Overall, Marx said, regarding traveling off and onto the peninsula, “We want to maintain similar levels of travel, but we can’t do that if everyone stays in their cars.” SDOT is well aware that some trips require motorized vehicles. But they want you to consider other modes for trips that don’t.
She also touched on a reminder of WSDOT’s upcoming July overnight closures of the northbound 1st Avenue South Bridge, and the increased traffic on West Marginal Way SW – doubled at one recent point, Marx said.
From there, she went through a variety of concerns the WSTC had surfaced, such as Fauntleroy ferry traffic issues (also raised by the Fauntleroy Community Association) doing U-turns on Fauntleroy Way. When you are detouring, Marx urged in conclusion, think about how your decision is affecting the community you’re cutting through – South Park or Georgetown. “Michigan (Street in Georgetown) is a disaster, there are so many cars,” she said.
In response to a question about whether “fees” could be charged for low-bridge access, Marx mentioned they do have legislative authority to collect tolls, but that would require Washington State Transportation Commission approval. (To be clear, there’s no proposal for that – it was just a question.)
Another Q: How to report “poorly sequenced traffic signals”? Contact SDOT – 684-Road@seattle.gov. Marx also explained that signals are “sequenced in a group” and “you might be on a losing end.” 26 signals on the peninsula are connected to SDOT’s downtown center and change could be made quickly. WSTC vice chair Marty Westerman said his particular concern is 35th/Barton. A bit later, someone asked about the 35th/Fauntleroy signal cycling that seems to still be what it was pre-closure; Marx promised to look into that.
Chair Taylor-Judd read a comment from WSB asking about bicycle-route improvements. A proposed list will be part of what’s released on July 6th for community review/prioritization, she said. Marx will be a guest at the next West Seattle Bike Connections meeting on July 7th, by the way. (She mentioned at that point that she just bought an e-bike.)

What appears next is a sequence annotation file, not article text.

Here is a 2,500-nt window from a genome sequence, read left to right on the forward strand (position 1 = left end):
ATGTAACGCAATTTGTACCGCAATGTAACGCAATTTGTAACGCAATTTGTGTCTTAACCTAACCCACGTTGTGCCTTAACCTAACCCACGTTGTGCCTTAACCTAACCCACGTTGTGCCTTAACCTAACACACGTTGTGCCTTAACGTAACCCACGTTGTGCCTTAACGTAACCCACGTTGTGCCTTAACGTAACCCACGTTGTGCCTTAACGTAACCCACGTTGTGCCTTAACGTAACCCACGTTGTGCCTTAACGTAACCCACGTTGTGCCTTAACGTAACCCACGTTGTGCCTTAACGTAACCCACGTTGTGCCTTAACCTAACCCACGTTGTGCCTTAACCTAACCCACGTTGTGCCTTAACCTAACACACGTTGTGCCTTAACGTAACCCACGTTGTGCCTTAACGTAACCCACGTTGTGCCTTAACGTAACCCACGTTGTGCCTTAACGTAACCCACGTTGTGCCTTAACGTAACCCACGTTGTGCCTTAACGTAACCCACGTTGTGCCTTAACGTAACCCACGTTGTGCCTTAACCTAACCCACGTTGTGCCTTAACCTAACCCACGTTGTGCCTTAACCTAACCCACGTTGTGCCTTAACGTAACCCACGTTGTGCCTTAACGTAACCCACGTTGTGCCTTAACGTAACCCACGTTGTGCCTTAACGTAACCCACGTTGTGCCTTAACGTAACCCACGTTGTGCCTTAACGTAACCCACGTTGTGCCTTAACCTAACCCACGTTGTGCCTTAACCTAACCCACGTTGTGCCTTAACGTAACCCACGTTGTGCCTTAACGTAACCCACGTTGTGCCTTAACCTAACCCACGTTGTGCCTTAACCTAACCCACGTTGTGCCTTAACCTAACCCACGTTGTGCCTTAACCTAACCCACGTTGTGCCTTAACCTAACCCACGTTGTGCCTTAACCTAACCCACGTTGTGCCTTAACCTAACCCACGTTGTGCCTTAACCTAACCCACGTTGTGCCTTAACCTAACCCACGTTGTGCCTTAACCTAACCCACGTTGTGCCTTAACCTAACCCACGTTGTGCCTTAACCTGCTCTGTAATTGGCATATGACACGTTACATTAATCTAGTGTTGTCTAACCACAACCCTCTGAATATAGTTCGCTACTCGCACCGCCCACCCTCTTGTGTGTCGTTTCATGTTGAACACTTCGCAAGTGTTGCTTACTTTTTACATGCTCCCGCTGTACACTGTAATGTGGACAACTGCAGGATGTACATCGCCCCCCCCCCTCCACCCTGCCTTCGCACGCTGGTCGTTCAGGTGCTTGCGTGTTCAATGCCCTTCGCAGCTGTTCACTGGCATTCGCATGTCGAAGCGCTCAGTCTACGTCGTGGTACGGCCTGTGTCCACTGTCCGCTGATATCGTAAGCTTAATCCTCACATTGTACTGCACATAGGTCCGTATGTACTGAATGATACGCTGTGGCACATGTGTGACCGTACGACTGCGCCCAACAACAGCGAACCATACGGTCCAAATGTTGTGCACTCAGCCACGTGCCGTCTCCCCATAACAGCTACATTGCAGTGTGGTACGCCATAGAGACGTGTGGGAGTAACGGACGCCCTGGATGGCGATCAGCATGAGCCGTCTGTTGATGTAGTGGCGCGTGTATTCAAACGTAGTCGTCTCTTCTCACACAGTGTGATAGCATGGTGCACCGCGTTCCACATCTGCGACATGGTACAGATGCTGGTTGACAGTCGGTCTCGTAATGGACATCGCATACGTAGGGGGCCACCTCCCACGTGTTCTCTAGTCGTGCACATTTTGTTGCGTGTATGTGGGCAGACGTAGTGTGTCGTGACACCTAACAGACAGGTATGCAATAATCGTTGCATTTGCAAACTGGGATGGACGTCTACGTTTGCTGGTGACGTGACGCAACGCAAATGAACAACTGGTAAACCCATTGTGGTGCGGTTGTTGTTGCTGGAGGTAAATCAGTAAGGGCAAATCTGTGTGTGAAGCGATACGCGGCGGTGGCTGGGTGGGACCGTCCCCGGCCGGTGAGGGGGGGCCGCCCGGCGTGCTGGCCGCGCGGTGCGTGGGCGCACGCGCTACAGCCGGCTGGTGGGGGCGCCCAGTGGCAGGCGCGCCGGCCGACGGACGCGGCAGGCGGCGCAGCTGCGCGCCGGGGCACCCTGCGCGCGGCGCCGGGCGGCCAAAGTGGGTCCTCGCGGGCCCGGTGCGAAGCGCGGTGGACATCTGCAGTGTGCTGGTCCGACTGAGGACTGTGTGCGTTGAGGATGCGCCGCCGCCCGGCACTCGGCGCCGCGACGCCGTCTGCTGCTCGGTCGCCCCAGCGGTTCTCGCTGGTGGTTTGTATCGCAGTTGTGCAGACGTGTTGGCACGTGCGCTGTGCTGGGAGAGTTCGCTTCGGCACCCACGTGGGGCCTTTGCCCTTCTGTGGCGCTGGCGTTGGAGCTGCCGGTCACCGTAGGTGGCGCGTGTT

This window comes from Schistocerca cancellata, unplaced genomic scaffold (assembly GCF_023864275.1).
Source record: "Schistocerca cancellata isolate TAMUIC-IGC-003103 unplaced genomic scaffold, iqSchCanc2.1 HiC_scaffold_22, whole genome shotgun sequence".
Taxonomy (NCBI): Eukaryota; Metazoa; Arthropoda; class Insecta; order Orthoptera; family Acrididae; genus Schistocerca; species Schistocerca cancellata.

Where does SDOT stand on the idea of immersed-tube tunnel? Marx repeated that it’s too early in the process to know how the bridge would be replaced, IF it has to be replaced, and anything’s possible. But whatever option would be chosen would trigger a long environmental process, she said, and they hope everyone would coalesce around whatever decision is eventually made, rather than fighting over it.
PORT OF SEATTLE: Quick updates from a port delegation – Terminal 5 project leader Emma Del Vento recapped what she had recently told the Pigeon Point Neighborhood Council (WSB coverage here), about Terminal 5’s timetable and progress. T-5’s four huge new cranes are currently scheduled to arrive next April.”Getting them to the new berth is going to be an adventure,” Del Vento observed.
Lindsay Wolpa said the port’s working to support the city’s advocacy for what might be needed if the WS Bridge must be replaced. “It’s definitely front and center for us and will be for a long time.”
What about truck queueing, with the bridge out of service? Zack Thomas said they’ve been conferring with SDOT re: freight flows – both daily conferring and long-term trends/mitigation. “It’s an ongoing discussion.”
Before the 2-hour-plus meeting wrapped, a few other points, including:
WEST SEATTLE BRIDGE COMMUNITY TASK FORCE: CTF member and WSTC board member Deb Barker talked a bit more about the draft Reconnect West Seattle project lists that community members will be asked to prioritize. (The draft lists have been shared with CTF members but not the public.) She also said she’s kept an eye on the Florida cracked-bridge situation; while our bridge’s closure has not yet been declared a city or state emergency – something Barker has advocated for – the Stuart, FL, mayor did that within days.
WSTC ON YOUTUBE: The group has launched a YouTube channel. The April and May meeting recordings are there, and this one will be soon (you can subscribe to get notifications).
The West Seattle Transportation Coalition meets at 6:30 pm most fourth Thursdays.